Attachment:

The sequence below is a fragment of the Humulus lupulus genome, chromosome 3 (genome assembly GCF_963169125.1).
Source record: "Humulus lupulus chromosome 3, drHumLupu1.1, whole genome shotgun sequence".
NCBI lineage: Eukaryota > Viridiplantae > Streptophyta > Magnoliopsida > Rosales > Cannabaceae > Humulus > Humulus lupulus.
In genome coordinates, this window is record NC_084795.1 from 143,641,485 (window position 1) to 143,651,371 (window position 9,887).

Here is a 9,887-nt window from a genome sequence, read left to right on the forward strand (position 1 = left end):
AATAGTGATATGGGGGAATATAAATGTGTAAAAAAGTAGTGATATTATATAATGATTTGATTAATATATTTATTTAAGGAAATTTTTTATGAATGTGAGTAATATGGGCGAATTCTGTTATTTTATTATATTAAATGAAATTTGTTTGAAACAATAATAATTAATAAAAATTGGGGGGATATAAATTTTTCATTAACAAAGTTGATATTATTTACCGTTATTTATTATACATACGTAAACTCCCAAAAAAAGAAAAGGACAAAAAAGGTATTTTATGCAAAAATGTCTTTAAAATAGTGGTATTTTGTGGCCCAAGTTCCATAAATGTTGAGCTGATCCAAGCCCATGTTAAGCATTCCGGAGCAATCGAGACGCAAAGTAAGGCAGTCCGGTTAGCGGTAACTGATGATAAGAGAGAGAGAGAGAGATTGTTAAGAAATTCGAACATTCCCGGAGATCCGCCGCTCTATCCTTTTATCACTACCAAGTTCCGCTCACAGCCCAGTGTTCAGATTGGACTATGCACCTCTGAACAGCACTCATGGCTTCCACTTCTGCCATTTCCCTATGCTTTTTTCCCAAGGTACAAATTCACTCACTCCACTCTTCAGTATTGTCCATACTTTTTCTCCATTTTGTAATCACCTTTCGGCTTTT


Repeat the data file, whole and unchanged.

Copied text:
The sequence below is a fragment of the Humulus lupulus genome, chromosome 3 (genome assembly GCF_963169125.1).
Source record: "Humulus lupulus chromosome 3, drHumLupu1.1, whole genome shotgun sequence".
NCBI lineage: Eukaryota > Viridiplantae > Streptophyta > Magnoliopsida > Rosales > Cannabaceae > Humulus > Humulus lupulus.
In genome coordinates, this window is record NC_084795.1 from 143,641,485 (window position 1) to 143,651,371 (window position 9,887).

Here is a 9,887-nt window from a genome sequence, read left to right on the forward strand (position 1 = left end):
AATAGTGATATGGGGGAATATAAATGTGTAAAAAAGTAGTGATATTATATAATGATTTGATTAATATATTTATTTAAGGAAATTTTTTATGAATGTGAGTAATATGGGCGAATTCTGTTATTTTATTATATTAAATGAAATTTGTTTGAAACAATAATAATTAATAAAAATTGGGGGGATATAAATTTTTCATTAACAAAGTTGATATTATTTACCGTTATTTATTATACATACGTAAACTCCCAAAAAAAGAAAAGGACAAAAAAGGTATTTTATGCAAAAATGTCTTTAAAATAGTGGTATTTTGTGGCCCAAGTTCCATAAATGTTGAGCTGATCCAAGCCCATGTTAAGCATTCCGGAGCAATCGAGACGCAAAGTAAGGCAGTCCGGTTAGCGGTAACTGATGATAAGAGAGAGAGAGAGAGATTGTTAAGAAATTCGAACATTCCCGGAGATCCGCCGCTCTATCCTTTTATCACTACCAAGTTCCGCTCACAGCCCAGTGTTCAGATTGGACTATGCACCTCTGAACAGCACTCATGGCTTCCACTTCTGCCATTTCCCTATGCTTTTTTCCCAAGGTACAAATTCACTCACTCCACTCTTCAGTATTGTCCATACTTTTTCTCCATTTTGTAATCACCTTTCGGCTTTT